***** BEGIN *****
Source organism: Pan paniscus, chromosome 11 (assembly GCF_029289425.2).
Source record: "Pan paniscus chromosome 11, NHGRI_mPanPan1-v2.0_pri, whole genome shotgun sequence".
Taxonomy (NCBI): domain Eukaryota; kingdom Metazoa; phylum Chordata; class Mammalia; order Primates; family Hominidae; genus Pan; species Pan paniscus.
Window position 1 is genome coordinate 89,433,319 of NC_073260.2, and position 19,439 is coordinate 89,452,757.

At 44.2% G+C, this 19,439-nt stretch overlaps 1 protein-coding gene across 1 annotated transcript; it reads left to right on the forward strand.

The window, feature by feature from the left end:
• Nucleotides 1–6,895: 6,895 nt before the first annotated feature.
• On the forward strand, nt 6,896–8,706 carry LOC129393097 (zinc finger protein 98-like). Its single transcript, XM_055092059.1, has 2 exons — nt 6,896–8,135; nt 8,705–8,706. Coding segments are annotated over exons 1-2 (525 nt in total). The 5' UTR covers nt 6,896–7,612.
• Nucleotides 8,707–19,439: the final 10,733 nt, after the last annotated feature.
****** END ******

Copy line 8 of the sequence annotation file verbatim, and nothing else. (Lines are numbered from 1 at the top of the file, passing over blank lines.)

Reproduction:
• On the forward strand, nt 6,896–8,706 carry LOC129393097 (zinc finger protein 98-like). Its single transcript, XM_055092059.1, has 2 exons — nt 6,896–8,135; nt 8,705–8,706. Coding segments are annotated over exons 1-2 (525 nt in total). The 5' UTR covers nt 6,896–7,612.